Avoiding malaria: People living near dams must use bed nets

Mosquito Net
Mosquito Net

It is a good feeling to live near dams as one enjoys a pleasant atmosphere, which ensures good relaxation.

However, for some residents of the Northern Region, who live near dams, it is not only about the pleasant atmosphere but the desire to have access to water all-year-round for domestic and agricultural purposes.

However, they face life-threatening challenges in their quest to have access to this precious commodity for their survival; dam sites are haven for mosquitoes.

Mosquitoes like clean, shallow and stable water bodies to lay eggs and breed; and dams present such conditions, which explain why dam sites are mosquito-endemic zones.

Experiences of people living near dams on fighting malaria

Madam Mariama Yussif lives in a compound house near the Zujung Dam in Tamale with her grandchildren and other occupants. She likes the neighbourhood but dreads the incessant attacks she and her family receive from mosquitoes in the area.

Madam Yussif turned to using mosquito coils and repellent to avoid bites from the dangerous insects. Two years ago, she and her grandchildren spent a week on admission at a health facility after they were diagnosed of malaria. It was discovered that the dam in the area bred lots of mosquitoes.

She and her household were then supplied with insecticide treated nets and advised to sleep under them. Since embracing the nets, she and her household became free of malaria.

Madam Yussif told GNA that “I knew that bed nets were effective in preventing mosquito bites, but we did not use them because of how we felt when we used them. With what we went through, we will always use bed nets to stay free of mosquito bites and malaria”.

Mr Alhassan Iddrisu, a tailor residing near the Zujung Dam, always used fan in the night to ward off mosquitoes. Six months ago, he was weak and could not work. He was later diagnosed of malaria when he visited a health facility. He was advised to sleep under insecticide treated nets, which he obliged.

Mr Iddrisu said “When I stopped working because of malarial infection, I lost some of my customers. I will always use bed nets to avoid malaria”.

Following their respective experiences, Madam Yussif and Master Iddrisu have become local self-appointed malaria ambassadors encouraging other residents to embrace insecticide treated nets to stay safe of malaria.

Whilst Madam Yussif and Mr Iddrisu have embraced the insecticide treated nets after suffering from malaria, many other people living near dams in the Northern Region hold various beliefs against sleeping under bed nets with claims such as it is warm and they do not feel comfortable under them, a situation, which leaves them susceptible to mosquito bites and being infected with malaria.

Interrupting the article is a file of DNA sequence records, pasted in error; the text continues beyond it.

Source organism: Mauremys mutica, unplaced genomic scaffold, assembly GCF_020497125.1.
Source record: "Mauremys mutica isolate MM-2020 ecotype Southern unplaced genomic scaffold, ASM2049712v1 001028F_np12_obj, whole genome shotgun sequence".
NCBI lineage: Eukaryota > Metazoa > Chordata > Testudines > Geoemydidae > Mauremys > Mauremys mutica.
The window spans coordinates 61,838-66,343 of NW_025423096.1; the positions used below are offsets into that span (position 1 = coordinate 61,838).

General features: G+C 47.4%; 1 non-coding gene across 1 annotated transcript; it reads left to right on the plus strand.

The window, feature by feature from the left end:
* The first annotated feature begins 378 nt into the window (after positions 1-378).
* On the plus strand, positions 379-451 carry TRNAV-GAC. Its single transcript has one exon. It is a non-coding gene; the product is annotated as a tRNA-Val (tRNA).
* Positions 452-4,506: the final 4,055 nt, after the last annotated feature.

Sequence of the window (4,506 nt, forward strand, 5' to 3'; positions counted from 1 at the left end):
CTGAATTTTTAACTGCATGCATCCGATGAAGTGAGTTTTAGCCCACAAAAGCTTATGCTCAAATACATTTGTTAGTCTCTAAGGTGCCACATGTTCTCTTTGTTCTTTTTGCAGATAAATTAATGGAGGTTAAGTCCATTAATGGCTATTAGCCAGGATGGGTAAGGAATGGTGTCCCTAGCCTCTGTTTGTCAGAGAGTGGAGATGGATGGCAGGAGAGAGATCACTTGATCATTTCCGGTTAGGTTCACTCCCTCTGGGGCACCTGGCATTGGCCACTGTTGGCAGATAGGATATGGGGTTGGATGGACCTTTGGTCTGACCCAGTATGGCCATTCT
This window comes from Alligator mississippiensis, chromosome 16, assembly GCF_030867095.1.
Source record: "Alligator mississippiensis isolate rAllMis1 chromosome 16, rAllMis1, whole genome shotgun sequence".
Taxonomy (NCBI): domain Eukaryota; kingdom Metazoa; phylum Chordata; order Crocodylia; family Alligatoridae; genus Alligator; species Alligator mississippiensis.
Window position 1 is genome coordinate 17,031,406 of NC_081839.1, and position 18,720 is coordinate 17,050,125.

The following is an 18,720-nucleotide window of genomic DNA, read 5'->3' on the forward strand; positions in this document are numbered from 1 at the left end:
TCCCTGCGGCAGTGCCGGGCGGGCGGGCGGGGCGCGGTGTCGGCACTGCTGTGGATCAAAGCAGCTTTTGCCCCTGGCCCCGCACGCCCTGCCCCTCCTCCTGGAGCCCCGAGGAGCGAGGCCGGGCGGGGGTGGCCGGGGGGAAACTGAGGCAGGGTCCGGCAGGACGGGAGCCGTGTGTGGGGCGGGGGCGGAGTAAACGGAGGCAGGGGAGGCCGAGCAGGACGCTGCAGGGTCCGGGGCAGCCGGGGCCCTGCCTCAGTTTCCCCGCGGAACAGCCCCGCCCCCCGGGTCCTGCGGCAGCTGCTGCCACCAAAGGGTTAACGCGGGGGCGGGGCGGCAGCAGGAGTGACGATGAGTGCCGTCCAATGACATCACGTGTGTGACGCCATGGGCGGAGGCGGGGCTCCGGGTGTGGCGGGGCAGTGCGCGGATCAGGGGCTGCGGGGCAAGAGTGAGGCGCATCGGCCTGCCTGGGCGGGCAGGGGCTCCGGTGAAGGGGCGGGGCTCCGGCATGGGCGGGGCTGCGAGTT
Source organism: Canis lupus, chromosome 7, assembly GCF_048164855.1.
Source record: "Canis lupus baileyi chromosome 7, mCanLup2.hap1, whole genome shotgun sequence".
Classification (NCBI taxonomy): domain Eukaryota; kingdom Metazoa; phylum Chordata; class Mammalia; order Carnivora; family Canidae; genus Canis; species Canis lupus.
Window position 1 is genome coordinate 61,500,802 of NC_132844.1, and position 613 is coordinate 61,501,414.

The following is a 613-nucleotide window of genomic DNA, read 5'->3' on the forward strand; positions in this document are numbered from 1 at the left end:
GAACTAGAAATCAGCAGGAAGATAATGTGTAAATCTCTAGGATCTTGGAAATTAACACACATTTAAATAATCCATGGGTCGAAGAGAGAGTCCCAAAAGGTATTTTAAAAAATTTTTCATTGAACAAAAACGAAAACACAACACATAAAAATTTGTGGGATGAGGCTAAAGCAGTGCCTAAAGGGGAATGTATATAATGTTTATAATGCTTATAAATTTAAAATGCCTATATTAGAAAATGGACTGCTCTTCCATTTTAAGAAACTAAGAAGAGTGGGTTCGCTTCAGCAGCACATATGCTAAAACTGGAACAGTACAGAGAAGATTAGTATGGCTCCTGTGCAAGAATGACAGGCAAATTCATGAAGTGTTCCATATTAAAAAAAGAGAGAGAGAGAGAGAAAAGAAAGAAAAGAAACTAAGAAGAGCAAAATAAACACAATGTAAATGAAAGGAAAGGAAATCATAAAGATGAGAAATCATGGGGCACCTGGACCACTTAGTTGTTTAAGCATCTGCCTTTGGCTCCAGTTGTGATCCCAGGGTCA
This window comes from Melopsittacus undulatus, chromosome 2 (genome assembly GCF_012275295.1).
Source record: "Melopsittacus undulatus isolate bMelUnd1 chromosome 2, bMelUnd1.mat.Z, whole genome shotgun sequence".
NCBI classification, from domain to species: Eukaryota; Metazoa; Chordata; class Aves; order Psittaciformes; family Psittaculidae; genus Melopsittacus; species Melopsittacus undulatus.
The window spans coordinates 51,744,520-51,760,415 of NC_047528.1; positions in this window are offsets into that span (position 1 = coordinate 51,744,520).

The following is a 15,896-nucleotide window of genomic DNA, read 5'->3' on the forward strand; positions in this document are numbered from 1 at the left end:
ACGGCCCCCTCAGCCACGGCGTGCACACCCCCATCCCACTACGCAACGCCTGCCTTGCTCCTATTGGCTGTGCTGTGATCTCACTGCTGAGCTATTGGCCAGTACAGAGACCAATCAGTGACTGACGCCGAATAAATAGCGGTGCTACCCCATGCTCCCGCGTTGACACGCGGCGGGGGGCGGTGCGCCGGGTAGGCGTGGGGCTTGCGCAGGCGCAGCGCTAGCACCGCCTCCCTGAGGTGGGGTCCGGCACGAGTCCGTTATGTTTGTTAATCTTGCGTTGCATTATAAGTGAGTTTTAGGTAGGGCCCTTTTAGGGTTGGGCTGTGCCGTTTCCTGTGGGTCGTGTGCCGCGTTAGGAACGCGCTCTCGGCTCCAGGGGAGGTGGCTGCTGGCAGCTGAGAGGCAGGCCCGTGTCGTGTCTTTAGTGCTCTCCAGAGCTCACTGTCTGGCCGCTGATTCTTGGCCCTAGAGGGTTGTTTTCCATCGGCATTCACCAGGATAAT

In addition to the existing dams in the country, in the last two years, the government built about 450 small dams in some communities in the northern part of the country.

Many people in some of those communities live near the dams. Studies have suggested that mosquitoes from dams can spread within five kilometres radius of the dams, which means people living within such a distance to the dams, will be attacked by mosquitoes.

Interventions to fight malaria amongst people living near dams

Ghana is among the 15 highest burden malaria countries in the world with three per cent of global malaria cases and deaths.

The country reported the highest increase in absolute case numbers, (500,000 new cases) from 2017 to 2018, which represented a five per cent increase compared to 2017 figures (from 213 to 224 per 1000 of the population at risk).

This situation requires targeted interventions to fight malaria infection and transmission.

Therefore, the National Malaria Control Programme (NMCP) undertakes indoor residual spraying, as well as encourages people in mosquito endemic areas to use bed nets, which are the most effective ways to control malaria.

In the specific case of people living near dams, the NMCP embarks on larvae source management to kill mosquitoes in stagnant waters including dams, but this exercise is yet to cover many of the dam sites across the country.

The way forward

The NMCP needs to take special measures to protect people living near dams in the country from malaria infection.

Whilst the NMCP encourages the use of bed nets, it must also expand its indoor residual spraying as well as the larvae source management interventions to cover a lot more communities to control the malaria vector and protect all people at risk of malaria living near dams in the country.

Such residents must also do away with their beliefs against the use of bed nets and embrace the bed nets to effectively protect them against malaria.

This is crucial to attaining the goal of zero malaria in the country.

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